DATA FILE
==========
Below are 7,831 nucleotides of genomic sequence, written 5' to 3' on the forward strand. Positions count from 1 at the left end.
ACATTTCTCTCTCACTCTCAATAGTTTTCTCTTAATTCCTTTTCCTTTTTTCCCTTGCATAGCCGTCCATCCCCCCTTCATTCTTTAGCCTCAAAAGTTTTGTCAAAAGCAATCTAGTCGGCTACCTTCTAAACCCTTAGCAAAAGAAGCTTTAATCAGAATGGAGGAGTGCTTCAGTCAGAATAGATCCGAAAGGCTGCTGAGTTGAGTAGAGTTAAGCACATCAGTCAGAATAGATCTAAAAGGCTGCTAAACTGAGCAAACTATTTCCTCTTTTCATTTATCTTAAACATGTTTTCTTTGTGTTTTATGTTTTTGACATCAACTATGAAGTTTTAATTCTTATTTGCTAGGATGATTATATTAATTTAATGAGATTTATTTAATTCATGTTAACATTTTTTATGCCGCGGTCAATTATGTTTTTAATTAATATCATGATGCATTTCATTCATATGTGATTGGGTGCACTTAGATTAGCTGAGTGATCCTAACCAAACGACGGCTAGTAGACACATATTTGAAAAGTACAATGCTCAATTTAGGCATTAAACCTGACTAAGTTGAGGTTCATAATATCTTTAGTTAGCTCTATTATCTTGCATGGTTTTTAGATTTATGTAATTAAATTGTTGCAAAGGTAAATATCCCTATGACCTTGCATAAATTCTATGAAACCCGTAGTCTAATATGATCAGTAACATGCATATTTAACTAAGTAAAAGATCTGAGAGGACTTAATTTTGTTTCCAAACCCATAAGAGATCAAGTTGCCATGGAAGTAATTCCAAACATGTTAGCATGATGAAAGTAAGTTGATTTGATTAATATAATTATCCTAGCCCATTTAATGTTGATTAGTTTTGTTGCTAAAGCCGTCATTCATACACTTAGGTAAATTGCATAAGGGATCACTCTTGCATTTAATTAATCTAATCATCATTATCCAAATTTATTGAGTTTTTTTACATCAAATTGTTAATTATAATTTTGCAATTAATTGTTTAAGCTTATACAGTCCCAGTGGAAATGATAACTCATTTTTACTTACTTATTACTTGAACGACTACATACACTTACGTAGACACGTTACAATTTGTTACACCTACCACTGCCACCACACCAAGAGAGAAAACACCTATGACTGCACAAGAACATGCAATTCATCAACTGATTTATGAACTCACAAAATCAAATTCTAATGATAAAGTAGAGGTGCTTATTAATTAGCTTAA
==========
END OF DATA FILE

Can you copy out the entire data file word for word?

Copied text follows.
Below are 7,831 nucleotides of genomic sequence, written 5' to 3' on the forward strand. Positions count from 1 at the left end.
ACATTTCTCTCTCACTCTCAATAGTTTTCTCTTAATTCCTTTTCCTTTTTTCCCTTGCATAGCCGTCCATCCCCCCTTCATTCTTTAGCCTCAAAAGTTTTGTCAAAAGCAATCTAGTCGGCTACCTTCTAAACCCTTAGCAAAAGAAGCTTTAATCAGAATGGAGGAGTGCTTCAGTCAGAATAGATCCGAAAGGCTGCTGAGTTGAGTAGAGTTAAGCACATCAGTCAGAATAGATCTAAAAGGCTGCTAAACTGAGCAAACTATTTCCTCTTTTCATTTATCTTAAACATGTTTTCTTTGTGTTTTATGTTTTTGACATCAACTATGAAGTTTTAATTCTTATTTGCTAGGATGATTATATTAATTTAATGAGATTTATTTAATTCATGTTAACATTTTTTATGCCGCGGTCAATTATGTTTTTAATTAATATCATGATGCATTTCATTCATATGTGATTGGGTGCACTTAGATTAGCTGAGTGATCCTAACCAAACGACGGCTAGTAGACACATATTTGAAAAGTACAATGCTCAATTTAGGCATTAAACCTGACTAAGTTGAGGTTCATAATATCTTTAGTTAGCTCTATTATCTTGCATGGTTTTTAGATTTATGTAATTAAATTGTTGCAAAGGTAAATATCCCTATGACCTTGCATAAATTCTATGAAACCCGTAGTCTAATATGATCAGTAACATGCATATTTAACTAAGTAAAAGATCTGAGAGGACTTAATTTTGTTTCCAAACCCATAAGAGATCAAGTTGCCATGGAAGTAATTCCAAACATGTTAGCATGATGAAAGTAAGTTGATTTGATTAATATAATTATCCTAGCCCATTTAATGTTGATTAGTTTTGTTGCTAAAGCCGTCATTCATACACTTAGGTAAATTGCATAAGGGATCACTCTTGCATTTAATTAATCTAATCATCATTATCCAAATTTATTGAGTTTTTTTACATCAAATTGTTAATTATAATTTTGCAATTAATTGTTTAAGCTTATACAGTCCCAGTGGAAATGATAACTCATTTTTACTTACTTATTACTTGAACGACTACATACACTTACGTAGACACGTTACAATTTGTTACACCTACCACTGCCACCACACCAAGAGAGAAAACACCTATGACTGCACAAGAACATGCAATTCATCAACTGATTTATGAACTCACAAAATCAAATTCTAATGATAAAGTAGAGGTGCTTATTAATTAGCTTAA